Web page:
Have a pigweed? Do you believe it may be waterhemp or Palmer amaranth? Watch this pigweed identification video to learn how to identify and report them!
Pigweeds include many species of the genus Amaranthus that grow as annual summertime weeds. The goal of this project is to identify the location of two extremely problematic pigweeds – Palmer amaranth (fact sheet) and waterhemp (fact sheet). These two species have developed resistance to commonly used herbicides in agronomic settings in Wisconsin, making it difficult for farmers to control their spread.
You! We need everyone’s help to report locations of these two super pigweeds in Wisconsin. While we are focused on agricultural fields, we still want positive identifications of either waterhemp or Palmer amaranth from any habitat.
Tracking the location in Wisconsin of these pigweeds is vital to efforts to stop the spread of these problematic pigweeds across our natural and agricultural landscapes. These weeds are like super-weeds, being able to disperse more seeds, wait later to emerge, and have higher growth rates than most other pigweeds. This results in lower crop yields and the use of more chemicals in agricultural fields. More information on herbicide resistance in pigweeds is coming soon.
Everywhere! You can look anywhere for these pigweeds. Currently, the biggest concern is in agricultural settings, but Palmer amaranth and waterhemp also grow along roadsides and in gardens, among other habitats.
Palmer amaranth and waterhemp are summer annuals, so it will be easiest to identify and report these species starting in the summer.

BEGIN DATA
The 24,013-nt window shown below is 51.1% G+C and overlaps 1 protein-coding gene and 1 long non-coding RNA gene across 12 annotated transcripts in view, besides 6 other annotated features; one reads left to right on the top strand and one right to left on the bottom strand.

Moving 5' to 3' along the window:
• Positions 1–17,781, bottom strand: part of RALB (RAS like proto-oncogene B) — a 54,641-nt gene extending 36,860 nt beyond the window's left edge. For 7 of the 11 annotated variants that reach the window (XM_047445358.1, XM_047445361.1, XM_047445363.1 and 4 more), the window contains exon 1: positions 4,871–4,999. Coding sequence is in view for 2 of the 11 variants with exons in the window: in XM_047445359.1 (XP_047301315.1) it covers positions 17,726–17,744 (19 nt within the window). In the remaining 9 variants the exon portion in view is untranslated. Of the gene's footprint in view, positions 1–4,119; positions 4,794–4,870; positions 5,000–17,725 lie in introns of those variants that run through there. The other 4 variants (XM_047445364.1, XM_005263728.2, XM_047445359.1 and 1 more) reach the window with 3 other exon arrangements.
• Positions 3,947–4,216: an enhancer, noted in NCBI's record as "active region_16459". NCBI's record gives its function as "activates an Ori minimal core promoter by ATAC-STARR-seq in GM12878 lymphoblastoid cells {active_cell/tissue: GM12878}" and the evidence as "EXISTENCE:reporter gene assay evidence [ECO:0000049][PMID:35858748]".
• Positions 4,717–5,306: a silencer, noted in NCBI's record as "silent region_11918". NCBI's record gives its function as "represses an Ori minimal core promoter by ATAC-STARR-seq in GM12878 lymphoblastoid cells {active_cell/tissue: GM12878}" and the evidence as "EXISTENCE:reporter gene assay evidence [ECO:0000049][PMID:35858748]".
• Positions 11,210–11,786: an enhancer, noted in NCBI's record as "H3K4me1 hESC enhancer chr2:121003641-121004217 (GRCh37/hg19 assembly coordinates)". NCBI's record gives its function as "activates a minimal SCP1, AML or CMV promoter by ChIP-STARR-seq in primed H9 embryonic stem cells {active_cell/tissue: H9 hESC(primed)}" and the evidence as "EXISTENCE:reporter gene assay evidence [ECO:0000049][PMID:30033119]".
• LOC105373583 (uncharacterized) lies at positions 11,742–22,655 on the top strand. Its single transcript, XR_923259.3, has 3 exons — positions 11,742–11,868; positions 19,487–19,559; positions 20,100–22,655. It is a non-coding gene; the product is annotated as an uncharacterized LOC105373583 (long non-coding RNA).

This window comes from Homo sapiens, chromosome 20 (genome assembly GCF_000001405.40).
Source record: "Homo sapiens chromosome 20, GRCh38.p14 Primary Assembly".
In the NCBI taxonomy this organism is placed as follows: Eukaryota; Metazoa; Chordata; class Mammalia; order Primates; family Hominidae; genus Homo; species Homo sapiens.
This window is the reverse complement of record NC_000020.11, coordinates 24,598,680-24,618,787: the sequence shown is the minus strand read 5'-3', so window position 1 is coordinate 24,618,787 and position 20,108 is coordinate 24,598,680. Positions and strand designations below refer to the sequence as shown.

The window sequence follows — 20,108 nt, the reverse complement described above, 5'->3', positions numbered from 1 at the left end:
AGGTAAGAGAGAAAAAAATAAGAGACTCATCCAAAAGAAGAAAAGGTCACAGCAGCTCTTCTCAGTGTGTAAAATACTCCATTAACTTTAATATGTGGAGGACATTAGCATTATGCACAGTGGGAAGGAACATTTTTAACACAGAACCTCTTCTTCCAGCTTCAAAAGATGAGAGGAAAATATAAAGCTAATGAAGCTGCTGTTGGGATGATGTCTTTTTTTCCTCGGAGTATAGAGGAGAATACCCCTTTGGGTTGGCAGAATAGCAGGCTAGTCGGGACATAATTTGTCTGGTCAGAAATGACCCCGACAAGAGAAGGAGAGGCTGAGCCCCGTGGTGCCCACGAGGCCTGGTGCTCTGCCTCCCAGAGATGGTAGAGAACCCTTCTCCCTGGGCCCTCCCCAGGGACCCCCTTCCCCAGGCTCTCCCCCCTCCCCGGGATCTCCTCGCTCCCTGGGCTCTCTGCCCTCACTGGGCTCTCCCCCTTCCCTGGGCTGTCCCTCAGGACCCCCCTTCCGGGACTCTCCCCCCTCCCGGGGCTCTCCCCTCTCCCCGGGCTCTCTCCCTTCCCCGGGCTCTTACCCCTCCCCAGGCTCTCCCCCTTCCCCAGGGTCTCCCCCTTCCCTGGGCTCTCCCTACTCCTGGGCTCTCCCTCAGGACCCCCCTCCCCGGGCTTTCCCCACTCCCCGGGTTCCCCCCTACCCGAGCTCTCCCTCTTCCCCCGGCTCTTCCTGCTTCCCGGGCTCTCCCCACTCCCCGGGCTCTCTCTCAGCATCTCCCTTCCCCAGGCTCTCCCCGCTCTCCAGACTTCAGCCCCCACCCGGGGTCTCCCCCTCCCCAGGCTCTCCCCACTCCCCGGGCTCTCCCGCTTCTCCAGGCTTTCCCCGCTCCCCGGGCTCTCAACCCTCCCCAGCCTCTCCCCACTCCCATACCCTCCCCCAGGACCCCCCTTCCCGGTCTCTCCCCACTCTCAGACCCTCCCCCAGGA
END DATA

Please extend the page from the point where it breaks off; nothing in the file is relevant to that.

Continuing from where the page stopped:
The ?’s (and Answers!) on Reporting a Pigweed
If you believe you have Palmer amaranth or waterhemp, please report it. Your reports help track these pigweeds in Wisconsin and improve efforts to limit their spread. There are a few ways to report a pigweed:
We recommend using the Great Lakes Early Detection Network (GLEDN) app. Go to the Google Play (Android users) or the App Store (Apple/iOS users) and download the GLEDN app. Find more information about reporting with the GLEDN app here.
If you do not wish to download the GLEDN app, you can report your pigweed by emailing us at email@example.com and include these pieces of information:
1) Location of the pigweed: GPS coordinates (in decimal degrees; NAD83 or WGS84) or an address/road intersection
One way to find GPS coordinates is to visit Google Maps. Right click on the location of the plant(s) and select “What’s Here?”. A gray marker will appear and the coordinates (in decimal degrees) will be displayed at the bottom of the screen.
To report an address/road intersection, please include an additional description. For example, “100 feet southwest of the intersection of County Rd DL and Hwy 113 in Merrimac” or “200 feet east of 1151 Observatory Drive in Madison.”
2) The habitat where the pigweed is growing: agricultural field (indicate what type of field, e.g. corn, soybean, etc.), home garden, roadside, or other (please describe).
3) Indicate whether the plant may be herbicide resistant, and if so, what herbicide has been applied.
4) Pictures of the pigweed, including a picture of the whole plant, a picture of the plant stem, and a picture of the leaf and petiole (leaf stem).